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Nonprofit Overview

Mission: Girls With Wings, Inc., is a 501(c)(3) nonprofit organization using women in aviation role models to inspire girls to reach their full potential.

Results: Girls With Wings has spoken to several thousand girls but reaches many more via the website. We've had wonderful press and have gathered a huge network of supporters.

Target demographics: Women and youth

Direct beneficiaries per year: Hundreds via the presentation.

Geographic areas served: Nationwide

Community Stories

3 Stories from Volunteers, Donors & Supporters

General Member of the Public

Rating: 5

When I first came upon GWW, I was searching for aviation programs for women and girls. I was looking specifically for classes or academies or summer camps for girls who are interested in aviation and found the site that Lynda Meeks founded.

My 12 year old daughter is very serious about becoming a pilot and wanting a career in aviation. She currently flies a Robinson R22 and is working toward her helicopter pilot certification.

I was thrilled to find this organization that promotes the aviation interests for girls and women. I am heavily involved as an engineering mentor for several local FIRST Robotics teams at the middle and high school levels and am passionate about recruiting girls to get more of them interested and excited about STEM careers (Science, Technology, Engineering and Mathematics). Girls With Wings definitely fits the model of inspiration toward this end. Kudos to Lynda Meeks for donating her time and energy for such a worthy cause.

Angie

Volunteer

Rating: 5

While reading the AOPA magazine I read about Girls With Wings and Lynda Meeks. I though what a great way to give back to the community, and specifically young girls wondering what they are going to be when they grow up. She mentioned in the article that she gives presentations on promoting aviation for girls. I hold a private pilot’s license, but I guess I never thought about sharing my experience with other women or girls. Lynda had the insight and energy to do so. I wanted our Girl Scouts, including my daughter to hear what Lynda had to say. I contacted Lynda via email. I really did not think she would respond, let alone make herself available for a presentation to our girls all the way in El Dorado Hills, California. Lynda replied back saying she would be available. Well, we made it happen. The presentation was one of the best presentations our girls have had. Lynda made the presentation like a “career day”. The presentation was very interactive with the girls all eyes on the many illustrations, activities and the speech about why girls too can be pilots and not just boys. We are very fortunate to have had Lynda give of herself and her experience in aviation. Thank you very much Lynda.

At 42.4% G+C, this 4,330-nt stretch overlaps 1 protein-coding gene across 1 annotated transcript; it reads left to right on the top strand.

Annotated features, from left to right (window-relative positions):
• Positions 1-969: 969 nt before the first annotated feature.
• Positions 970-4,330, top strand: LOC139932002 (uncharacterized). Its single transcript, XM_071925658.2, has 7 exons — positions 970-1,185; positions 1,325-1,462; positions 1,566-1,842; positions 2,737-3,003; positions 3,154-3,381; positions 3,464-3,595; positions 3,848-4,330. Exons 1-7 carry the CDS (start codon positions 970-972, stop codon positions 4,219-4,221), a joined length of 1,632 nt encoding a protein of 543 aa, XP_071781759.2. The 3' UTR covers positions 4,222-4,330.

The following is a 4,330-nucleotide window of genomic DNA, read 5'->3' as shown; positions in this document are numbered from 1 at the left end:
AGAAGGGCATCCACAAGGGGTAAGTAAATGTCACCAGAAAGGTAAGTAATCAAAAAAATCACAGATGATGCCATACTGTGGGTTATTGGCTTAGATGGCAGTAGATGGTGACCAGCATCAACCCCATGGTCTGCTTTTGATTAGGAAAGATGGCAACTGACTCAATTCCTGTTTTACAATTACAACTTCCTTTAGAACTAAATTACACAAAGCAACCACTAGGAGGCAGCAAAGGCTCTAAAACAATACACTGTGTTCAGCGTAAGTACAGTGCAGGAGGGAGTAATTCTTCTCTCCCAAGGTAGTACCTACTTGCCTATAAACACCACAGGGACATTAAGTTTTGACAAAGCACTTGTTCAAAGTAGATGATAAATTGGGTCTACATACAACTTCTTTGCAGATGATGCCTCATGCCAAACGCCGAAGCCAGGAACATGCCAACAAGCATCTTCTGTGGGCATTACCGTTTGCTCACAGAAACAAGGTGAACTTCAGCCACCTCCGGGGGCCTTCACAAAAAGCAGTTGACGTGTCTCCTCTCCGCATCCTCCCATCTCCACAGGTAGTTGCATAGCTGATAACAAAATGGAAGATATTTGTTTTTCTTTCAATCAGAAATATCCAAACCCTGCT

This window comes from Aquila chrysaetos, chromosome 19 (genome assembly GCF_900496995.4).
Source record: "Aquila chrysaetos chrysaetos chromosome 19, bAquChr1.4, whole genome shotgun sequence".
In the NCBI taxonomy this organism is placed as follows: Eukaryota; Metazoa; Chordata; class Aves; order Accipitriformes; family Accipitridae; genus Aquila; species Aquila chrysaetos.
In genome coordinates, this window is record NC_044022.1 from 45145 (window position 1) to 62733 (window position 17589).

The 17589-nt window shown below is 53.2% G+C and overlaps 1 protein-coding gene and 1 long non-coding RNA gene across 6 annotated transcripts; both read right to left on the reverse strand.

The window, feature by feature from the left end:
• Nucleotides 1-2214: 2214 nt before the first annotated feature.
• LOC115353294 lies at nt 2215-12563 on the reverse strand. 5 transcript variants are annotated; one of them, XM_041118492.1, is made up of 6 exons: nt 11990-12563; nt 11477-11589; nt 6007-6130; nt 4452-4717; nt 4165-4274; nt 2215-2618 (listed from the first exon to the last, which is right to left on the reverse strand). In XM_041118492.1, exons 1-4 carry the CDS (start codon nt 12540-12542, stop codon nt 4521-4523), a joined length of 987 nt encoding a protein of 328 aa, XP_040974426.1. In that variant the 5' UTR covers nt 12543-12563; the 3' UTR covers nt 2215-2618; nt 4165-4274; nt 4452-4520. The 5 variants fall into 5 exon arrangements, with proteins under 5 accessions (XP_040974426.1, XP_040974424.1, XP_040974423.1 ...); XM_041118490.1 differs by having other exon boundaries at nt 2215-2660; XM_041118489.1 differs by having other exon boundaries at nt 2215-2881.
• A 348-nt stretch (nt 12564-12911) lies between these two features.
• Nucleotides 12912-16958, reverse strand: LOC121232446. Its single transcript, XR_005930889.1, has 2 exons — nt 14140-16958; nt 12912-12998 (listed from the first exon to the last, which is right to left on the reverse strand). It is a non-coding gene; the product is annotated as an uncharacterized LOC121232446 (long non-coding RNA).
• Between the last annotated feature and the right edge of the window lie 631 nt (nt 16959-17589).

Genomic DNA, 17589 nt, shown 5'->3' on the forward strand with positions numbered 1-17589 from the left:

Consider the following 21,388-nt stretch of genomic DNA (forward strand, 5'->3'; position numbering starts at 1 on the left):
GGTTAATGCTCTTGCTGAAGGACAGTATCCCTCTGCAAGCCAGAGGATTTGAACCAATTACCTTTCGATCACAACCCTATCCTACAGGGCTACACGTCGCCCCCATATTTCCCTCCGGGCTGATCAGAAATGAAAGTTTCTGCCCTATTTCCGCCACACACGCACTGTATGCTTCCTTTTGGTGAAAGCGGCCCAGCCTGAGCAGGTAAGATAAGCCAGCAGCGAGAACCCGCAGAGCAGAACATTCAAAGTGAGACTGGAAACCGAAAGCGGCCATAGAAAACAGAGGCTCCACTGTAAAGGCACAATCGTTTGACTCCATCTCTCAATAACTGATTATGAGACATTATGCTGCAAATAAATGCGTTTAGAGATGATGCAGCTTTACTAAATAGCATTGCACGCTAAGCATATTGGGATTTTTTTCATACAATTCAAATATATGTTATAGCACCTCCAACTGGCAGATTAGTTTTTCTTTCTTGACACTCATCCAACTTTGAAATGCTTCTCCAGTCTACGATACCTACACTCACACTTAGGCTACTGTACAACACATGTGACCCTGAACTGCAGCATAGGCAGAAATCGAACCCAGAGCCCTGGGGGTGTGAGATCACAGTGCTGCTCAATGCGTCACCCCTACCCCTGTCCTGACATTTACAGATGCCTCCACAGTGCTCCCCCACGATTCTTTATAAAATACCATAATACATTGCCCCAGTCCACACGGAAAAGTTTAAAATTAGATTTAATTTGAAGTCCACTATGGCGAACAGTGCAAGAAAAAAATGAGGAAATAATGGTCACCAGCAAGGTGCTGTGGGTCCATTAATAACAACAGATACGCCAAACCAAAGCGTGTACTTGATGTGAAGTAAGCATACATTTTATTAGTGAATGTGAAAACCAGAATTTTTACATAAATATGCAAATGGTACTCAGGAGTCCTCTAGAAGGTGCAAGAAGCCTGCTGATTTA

Glenn

Volunteer

Rating: 4

A young woman commercial pilot goes full-time on a mission to make a difference in the lives of little girls. That is not the usual in this age of "it's all about me". The right type of person always could tell something about a book by its cover and the Girls With Wings web site has a lot more to say at first glance. It is fun playful design that would appeal to little girls as well as adults. The content speaks for itself. In addition i have had some communication with the founder and that supports what i read about in this delightful web site. The founder pilot has made a personal sacrifice in life to give of herself to others in a mission for our children.
I'd change some terms like "role models" and honor the sacredness of a princess but Girls With Wings deserves your support.

Comments ( 1 )

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Lynda Meeks 02/21/2011

I searched for the definition of "role model" after reading this review and interestingly found this in The American Heritage® New Dictionary of Cultural Literacy: A person who serves as an example of the values, attitudes, and behaviors associated with a role. For example, a father is a role model for his sons. Role models can also be persons who distinguish themselves in such a way that others admire and want to emulate them. For example, a woman who becomes a successful brain surgeon or airline pilot can be described as a role model for other women. What are the chances that they have "airline pilot" in their definition!?!